Most communities around the metro have regulations either limiting the practice or prohibiting it all together but that is where New Brighton is unique, it has none.
To address this controversy, which seems to be growing in New Brighton, the city council established an urban farming task force in the summer, charged with making recommendations to the council on all things grown on a farm, from apples to zucchini, from pigs to butterflies.
But chickens seem to be at the core of the issue, and that will likely be the focus of the group.
Nine residents, five men and four women, were selected by the council based on their divergent backgrounds from the 26 who applied, and several are members of other city commissions.
The task force has been meeting monthly and has set an April target for presenting recommendations on possible city ordinance changes to the council.
Canadian Pacific Railway changing its operations at Cardigan Junction
Residents living near Cardigan Junction in southeast Shoreview have gotten some relief from the around-the-clock train noise they have been enduring since the spring as a result of increased railroad activity.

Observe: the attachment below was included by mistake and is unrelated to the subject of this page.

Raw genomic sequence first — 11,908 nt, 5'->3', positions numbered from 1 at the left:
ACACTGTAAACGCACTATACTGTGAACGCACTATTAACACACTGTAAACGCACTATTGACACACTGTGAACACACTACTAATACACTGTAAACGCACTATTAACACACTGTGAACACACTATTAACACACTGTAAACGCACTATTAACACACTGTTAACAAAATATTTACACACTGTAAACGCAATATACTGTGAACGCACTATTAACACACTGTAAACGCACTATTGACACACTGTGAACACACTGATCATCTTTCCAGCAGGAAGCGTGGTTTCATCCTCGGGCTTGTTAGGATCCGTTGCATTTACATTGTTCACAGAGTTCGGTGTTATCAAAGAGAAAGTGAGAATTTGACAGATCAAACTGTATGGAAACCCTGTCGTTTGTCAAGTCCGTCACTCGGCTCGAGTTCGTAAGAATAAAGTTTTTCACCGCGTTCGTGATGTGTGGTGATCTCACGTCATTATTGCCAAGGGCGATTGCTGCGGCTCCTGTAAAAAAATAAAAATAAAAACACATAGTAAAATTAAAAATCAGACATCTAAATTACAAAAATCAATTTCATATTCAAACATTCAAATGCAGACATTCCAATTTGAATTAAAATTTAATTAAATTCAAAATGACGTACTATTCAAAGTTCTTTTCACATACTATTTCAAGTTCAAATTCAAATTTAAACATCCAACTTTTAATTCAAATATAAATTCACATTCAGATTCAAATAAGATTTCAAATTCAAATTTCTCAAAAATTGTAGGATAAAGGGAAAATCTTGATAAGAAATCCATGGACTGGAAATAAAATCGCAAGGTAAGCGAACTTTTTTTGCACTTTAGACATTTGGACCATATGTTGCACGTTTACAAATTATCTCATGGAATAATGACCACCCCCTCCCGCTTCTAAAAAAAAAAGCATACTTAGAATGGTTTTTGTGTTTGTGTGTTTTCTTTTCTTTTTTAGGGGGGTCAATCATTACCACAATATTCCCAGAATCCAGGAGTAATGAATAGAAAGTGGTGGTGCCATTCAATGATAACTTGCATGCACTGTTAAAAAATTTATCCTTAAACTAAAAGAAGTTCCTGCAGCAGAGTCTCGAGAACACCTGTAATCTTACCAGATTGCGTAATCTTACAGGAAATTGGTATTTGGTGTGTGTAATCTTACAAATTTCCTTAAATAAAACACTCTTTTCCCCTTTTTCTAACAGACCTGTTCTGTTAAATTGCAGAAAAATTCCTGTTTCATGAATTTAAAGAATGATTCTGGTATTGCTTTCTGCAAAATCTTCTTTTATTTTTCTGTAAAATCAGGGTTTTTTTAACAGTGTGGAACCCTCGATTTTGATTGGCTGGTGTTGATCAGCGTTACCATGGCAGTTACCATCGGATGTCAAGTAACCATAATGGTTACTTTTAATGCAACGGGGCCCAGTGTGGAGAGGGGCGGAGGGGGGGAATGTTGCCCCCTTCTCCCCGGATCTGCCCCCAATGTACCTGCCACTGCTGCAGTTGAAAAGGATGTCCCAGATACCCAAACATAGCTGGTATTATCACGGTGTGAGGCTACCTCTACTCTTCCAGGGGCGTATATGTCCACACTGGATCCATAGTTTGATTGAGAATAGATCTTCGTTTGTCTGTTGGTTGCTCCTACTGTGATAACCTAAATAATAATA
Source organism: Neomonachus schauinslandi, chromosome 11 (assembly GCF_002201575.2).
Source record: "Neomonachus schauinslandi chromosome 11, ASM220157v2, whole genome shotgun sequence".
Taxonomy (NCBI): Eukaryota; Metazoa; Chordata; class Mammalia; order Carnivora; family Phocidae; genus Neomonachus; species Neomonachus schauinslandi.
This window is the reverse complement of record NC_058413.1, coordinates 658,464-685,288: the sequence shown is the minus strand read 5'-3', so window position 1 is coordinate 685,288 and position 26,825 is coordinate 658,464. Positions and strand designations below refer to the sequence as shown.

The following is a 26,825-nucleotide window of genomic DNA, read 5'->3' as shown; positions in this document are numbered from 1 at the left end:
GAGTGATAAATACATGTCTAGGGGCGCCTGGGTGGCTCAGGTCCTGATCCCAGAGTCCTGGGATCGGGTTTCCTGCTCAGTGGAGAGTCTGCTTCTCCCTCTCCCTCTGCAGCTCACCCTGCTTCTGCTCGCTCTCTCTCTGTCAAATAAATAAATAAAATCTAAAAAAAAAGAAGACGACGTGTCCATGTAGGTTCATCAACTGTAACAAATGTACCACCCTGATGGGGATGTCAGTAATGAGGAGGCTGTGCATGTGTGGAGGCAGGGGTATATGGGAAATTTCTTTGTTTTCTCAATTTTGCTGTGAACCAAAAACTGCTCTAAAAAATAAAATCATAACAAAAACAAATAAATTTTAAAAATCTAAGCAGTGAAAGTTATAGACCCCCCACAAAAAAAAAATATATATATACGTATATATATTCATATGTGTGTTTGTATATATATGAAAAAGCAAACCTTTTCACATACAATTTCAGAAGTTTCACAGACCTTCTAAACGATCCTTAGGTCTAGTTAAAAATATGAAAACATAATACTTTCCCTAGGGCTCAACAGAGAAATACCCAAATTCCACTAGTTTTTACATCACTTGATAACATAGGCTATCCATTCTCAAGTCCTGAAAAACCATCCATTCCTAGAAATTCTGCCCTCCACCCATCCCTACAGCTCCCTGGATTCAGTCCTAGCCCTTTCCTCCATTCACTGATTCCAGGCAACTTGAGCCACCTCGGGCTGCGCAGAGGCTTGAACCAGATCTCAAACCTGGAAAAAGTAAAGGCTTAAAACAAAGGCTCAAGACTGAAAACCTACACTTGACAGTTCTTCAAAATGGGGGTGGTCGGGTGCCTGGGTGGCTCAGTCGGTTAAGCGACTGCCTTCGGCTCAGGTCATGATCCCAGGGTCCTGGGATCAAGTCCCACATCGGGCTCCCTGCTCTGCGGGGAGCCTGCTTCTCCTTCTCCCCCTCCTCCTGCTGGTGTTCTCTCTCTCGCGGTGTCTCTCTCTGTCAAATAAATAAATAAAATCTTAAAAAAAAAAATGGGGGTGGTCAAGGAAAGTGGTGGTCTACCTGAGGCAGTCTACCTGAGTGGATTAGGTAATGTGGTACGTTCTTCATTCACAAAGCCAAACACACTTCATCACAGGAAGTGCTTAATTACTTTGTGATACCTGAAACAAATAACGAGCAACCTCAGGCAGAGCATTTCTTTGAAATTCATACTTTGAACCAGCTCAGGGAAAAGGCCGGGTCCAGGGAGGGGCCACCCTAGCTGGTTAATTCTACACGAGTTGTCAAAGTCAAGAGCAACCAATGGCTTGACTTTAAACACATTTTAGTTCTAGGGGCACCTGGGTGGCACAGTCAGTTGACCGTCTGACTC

After months of complaints from concerned residents and local lawmakers, Canadian Pacific Railway (CPR) announced in November that they would be implementing a new operation plan through the junction. CPR, which owns the railway intersection just north of I-694 and west of Rice Street, has seen an uptick in business lately as a result of an improved economy, according to Ed Greenberg, a spokesman for the company.
Although Greenberg did not elaborate, Ramsey County Commissioner Blake Huffman said an improving economy; a busy harvest season and an increase in silica sand mining used for oil extraction have all contributed to a boom in nearby railroad activity recently.
As a part of the company’s new operations plan, Greenberg said CPR is conducting its daily switching operations in another area.
“By no longer switching any of these rail cars, we believe this will reduce the amount of night operations, train noise, potential for blocked crossings and train idling.”